Genetic variants in estrogen receptor pathways a risk for breast cancer
NEWS IN BRIEF — Posted Jan. 17, 2005
A woman's risk of developing breast cancer is due in part to a group of very small variations in genes that code for a cell's estrogen receptors, according to a collaborative study that appeared in the Dec. 15, 2004, issue of Cancer Research.
Researchers led by Bert Gold, PhD, a scientist in the National Cancer Institute's Center for Cancer Research, studied the association between breast cancer risk and very small differences in the genes coding for estrogen and progesterone receptors, called single nucleotide polymorphisms.
Of 17 single nucleotide polymorphisms of the estrogen receptor gene called ESR1, there were two polymorphisms associated with breast cancer susceptibility.
One was associated with disease only in women older than 50; additionally, this polymorphism was very rare in the African-American population. The other polymorphism was associated only with disease in Ashkenazi Jewish women older than 50.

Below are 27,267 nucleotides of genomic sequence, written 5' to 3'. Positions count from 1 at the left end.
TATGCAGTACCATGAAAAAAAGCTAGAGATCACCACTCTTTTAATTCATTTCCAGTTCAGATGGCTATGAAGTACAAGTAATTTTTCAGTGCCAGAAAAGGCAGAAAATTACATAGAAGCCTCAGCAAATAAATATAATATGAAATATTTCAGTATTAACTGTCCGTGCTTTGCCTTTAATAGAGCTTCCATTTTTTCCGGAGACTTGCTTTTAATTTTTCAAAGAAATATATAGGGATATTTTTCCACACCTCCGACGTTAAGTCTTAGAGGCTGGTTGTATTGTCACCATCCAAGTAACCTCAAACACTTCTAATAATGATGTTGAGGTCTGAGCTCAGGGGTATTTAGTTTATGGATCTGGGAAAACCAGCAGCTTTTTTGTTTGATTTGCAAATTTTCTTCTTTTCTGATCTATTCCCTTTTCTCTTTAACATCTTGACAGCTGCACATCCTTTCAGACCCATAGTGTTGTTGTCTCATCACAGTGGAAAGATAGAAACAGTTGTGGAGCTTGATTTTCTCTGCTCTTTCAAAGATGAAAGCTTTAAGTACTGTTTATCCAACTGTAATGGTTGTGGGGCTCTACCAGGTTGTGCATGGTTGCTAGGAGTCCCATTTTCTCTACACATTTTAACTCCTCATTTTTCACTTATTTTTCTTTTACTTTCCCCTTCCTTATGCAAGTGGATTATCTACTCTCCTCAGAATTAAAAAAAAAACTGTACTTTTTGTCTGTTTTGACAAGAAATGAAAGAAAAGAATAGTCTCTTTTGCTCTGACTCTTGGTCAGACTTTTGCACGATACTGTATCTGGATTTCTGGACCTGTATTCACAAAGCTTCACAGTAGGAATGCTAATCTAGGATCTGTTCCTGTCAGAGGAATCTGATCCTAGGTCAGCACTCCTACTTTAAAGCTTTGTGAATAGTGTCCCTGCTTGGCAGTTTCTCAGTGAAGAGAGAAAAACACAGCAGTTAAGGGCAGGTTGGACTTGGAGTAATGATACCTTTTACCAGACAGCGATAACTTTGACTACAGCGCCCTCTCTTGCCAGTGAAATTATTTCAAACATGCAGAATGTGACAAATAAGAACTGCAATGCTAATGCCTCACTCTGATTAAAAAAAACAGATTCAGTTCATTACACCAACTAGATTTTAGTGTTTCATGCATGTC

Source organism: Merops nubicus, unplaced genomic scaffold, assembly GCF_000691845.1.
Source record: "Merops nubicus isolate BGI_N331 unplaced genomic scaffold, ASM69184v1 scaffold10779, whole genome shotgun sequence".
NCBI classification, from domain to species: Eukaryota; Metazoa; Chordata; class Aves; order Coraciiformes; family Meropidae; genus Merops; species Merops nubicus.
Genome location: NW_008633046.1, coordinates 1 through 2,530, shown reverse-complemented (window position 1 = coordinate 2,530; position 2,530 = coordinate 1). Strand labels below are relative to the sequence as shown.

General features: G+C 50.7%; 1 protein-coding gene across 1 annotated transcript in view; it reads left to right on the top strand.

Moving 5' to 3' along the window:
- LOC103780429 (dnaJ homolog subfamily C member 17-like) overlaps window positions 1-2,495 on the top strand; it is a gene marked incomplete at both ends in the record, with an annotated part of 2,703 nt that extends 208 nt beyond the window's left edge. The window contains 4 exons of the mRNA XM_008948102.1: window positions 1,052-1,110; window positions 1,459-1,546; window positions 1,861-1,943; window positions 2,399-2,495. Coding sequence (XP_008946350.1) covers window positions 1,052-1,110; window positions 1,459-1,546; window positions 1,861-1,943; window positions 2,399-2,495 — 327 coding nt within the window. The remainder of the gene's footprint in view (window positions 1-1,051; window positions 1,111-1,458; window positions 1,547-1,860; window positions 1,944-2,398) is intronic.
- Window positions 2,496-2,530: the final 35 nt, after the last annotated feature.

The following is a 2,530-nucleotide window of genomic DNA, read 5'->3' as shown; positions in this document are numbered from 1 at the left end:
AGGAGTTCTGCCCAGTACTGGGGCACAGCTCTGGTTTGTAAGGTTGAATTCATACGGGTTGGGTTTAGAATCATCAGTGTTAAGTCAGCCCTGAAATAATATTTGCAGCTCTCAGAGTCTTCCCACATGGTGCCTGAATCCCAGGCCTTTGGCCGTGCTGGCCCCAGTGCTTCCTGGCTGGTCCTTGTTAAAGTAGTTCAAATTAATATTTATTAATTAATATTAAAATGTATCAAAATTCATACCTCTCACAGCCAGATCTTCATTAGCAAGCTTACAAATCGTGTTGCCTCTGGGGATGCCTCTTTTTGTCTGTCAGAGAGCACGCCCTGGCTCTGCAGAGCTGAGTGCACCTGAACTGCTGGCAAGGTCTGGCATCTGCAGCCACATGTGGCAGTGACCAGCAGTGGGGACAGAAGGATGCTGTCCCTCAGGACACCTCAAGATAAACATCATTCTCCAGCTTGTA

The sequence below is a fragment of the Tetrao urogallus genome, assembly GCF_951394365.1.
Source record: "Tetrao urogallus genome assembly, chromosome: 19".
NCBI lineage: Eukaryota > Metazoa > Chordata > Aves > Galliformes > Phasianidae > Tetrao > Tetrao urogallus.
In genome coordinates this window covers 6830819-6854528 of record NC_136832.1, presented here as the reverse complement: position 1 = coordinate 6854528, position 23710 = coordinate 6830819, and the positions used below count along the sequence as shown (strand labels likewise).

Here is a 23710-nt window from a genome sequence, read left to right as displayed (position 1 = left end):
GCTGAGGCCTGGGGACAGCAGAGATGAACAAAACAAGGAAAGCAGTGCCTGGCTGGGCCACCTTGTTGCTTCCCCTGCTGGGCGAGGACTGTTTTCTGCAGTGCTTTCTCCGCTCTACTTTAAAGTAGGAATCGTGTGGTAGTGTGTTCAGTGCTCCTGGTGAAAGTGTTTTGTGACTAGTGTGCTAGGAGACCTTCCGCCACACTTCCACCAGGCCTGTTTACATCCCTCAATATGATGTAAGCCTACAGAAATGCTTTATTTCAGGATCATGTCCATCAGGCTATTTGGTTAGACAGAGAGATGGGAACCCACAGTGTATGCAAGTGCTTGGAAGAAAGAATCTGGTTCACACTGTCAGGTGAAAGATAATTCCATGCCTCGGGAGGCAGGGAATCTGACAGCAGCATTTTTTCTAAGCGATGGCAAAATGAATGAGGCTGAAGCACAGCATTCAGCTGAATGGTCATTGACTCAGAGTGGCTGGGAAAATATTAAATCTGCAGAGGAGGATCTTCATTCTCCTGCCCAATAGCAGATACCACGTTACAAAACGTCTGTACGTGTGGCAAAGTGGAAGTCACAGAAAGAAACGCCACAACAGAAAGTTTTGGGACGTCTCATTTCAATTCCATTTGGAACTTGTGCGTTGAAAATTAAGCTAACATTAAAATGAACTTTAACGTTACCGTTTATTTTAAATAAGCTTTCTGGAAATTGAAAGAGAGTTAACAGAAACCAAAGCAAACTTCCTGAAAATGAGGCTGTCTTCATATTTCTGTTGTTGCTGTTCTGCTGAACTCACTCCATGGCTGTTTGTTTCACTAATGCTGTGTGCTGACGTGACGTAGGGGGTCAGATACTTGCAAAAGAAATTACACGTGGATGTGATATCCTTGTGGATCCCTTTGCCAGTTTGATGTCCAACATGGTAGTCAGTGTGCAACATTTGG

"We were pleasantly surprised to discover that some women have some genetic protections from breast cancer," Dr. Gold said.
"We know that half of familial breast cancer is due to genetic factors other than BRCA1 and BRCA2," said Kenneth Offit, MD, a cancer geneticist at Memorial Sloan-Kettering and a co-author of the study. "These finding suggest that genetic variants in estrogen receptor pathways may be one of many such risk factors."
Note: This item originally appeared at http://www.ama-assn.org/amednews/2005/01/17/hlbf0117.htm.